We have heard it all before.
The suggestion that constantly changing our exercise selection is good because it either;
1) ‘confuse the muscle into growing’
2) ‘keeps the muscle guessing’
The thought process behind this is that by constantly changing exercises, workloads, sets, reps etc. the body cannot ‘get used’ to a specific training stimulus. And , as a direct result, we see greater muscle growth, greater increases in strength, and a greater rate of fat loss.
Muscles don’t have the capacity to get ‘confused’ or make ‘guesses’. They are muscles.
They can contract, causing them to get shorter, which creates movement at a joint.
Ok so maybe not the absolute end.
There a couple of big issues that come with trying to 'confuse' our muscles through excessive variations:
1) It doesn’t allow the central nervous system (CNS) to adapt to movements. By allowing the CNS significant time to adapt, we become stronger at those movements, which results in greater improvement in strength and hypertrophy.
2) It doesn’t involve any specificity. We normally train towards a specific goal. Whether that goal is to improve athletic performance, increase lean mass, jump higher or bench press a Mack track, it doesn’t matter. Each goal is specific, and as such needs a specific, individualized exercise plan that leads us towards that goal. By changing exercises every week we lose that specific, goal orientated, aspect of training.
The real way to progress.
Fortunately, there is something that we can do to ensure consistent results from our training.
Unfortunately, it isn't new or sexy, it doesn't have cool catchy name like 'muscle confusion', and it will require ACTUAL effort.
But, on a positive note, it works.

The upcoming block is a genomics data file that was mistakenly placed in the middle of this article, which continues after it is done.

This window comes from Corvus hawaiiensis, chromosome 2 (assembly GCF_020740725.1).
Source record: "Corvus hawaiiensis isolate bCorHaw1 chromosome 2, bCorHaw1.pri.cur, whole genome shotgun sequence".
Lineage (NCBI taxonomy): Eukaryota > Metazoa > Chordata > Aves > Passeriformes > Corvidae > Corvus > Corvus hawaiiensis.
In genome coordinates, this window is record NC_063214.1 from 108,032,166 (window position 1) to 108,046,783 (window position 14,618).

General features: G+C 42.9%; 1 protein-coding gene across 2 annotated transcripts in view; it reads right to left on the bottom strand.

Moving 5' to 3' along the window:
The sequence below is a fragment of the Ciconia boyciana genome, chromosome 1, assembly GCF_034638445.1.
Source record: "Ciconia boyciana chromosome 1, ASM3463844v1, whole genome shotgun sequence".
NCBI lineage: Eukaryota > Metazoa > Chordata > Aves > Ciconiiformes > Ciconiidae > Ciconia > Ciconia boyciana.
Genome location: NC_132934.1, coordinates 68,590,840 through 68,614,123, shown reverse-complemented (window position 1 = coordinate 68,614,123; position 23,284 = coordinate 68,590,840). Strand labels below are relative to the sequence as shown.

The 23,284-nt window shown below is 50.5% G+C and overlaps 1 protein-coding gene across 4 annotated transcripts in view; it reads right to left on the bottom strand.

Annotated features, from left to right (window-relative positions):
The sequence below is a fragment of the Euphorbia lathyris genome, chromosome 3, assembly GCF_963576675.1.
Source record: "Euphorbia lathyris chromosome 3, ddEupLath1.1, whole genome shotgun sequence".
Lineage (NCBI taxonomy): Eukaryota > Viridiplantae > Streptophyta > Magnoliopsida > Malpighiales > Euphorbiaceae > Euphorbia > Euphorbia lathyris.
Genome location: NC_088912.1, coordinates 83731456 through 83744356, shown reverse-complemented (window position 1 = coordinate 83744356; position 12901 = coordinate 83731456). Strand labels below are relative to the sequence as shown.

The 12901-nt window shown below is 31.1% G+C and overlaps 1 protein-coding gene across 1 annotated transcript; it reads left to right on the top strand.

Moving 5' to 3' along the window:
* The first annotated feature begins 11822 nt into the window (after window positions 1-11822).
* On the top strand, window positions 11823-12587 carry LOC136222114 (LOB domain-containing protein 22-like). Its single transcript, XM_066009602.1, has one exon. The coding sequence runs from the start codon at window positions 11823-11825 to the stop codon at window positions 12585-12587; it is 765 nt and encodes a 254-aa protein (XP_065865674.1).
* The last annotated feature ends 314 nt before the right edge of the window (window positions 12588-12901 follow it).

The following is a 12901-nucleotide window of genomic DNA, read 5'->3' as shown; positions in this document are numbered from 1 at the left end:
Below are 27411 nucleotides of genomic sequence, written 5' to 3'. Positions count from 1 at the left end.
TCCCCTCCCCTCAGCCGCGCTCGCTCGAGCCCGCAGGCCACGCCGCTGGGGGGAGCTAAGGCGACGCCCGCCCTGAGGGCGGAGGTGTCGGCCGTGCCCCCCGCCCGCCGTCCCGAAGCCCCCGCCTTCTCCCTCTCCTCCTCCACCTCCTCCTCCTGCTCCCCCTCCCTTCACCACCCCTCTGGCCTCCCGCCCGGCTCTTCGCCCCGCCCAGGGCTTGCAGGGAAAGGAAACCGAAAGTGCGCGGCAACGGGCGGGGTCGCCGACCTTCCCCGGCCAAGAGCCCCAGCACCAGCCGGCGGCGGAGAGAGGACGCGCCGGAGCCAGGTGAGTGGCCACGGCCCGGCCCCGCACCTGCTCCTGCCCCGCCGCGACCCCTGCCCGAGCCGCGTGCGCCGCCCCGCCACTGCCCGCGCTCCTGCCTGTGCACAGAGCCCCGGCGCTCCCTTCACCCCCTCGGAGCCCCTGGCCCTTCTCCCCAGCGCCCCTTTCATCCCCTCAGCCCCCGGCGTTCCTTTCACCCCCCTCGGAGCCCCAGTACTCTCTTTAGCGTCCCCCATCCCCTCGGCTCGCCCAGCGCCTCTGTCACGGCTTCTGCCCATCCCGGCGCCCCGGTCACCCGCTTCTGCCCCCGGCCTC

In fact it is arguably the only thing that can cause legitimate, long term change.
Progressive overload is the gradual increase of stress placed on the body during exercise over time. This allows the body to gradually adapt to this increasing stress, growing bigger and stronger.
A great example of this:
step 1). Pick 1 big exercise (think deadlift) that you can perform twice per week.
Step 2). Find a weight you can lift 5 times.
Step 3). Do 5 sets of that weight.
Step 4). Once you can lift that weight for 5 sets of 5 reps, increase weight by 2.5kgs.
Step 5). Repeat step 3 and 4 again, and again, and again.
Now I realize this is a very simple example of progressive overload, and in regards to specificity, is probably only going to work towards someone’s goal of deadlifting a shit ton of weight (which is a pretty solid goal). But I can guarantee if you did this for 6 months (with the occasional deload programmed in) you would be bigger and stronger at the end of it than if you had changed exercises every week.
Now how would you apply this to a more complex goal? For example improving someone’s acceleration?
You might start using unloaded box jumps as a way to improve power, and split squats to improve single leg strength. Over time we can increase the external load added to these exercises to stimulate strength and hypertrophy (progressive overload). Once you feel the individual has ‘maxed out’ these exercises, you can then progress them to more complex exercises (for example, squat jumps and a reverse lunges). The external load used during these new exercises can be increased gradually ('progressively', even......) until we start to plateau, and then we repeat the process. Change the exercise SLIGHTLY and continue to add load.
This way we can progressively overload an exercise that is aimed at achieving a specific goal, and we only vary an exercise when progress stalls on that specific exercise. Additionally, the exercise variation should be small (for example a split squat to a reverse lunge). This allows continual and gradual progress, as the new exercise builds on the components of the exercise that came before it.
See, it shouldn’t be confusing. It should be simple and logical (and actually produce RESULTS).
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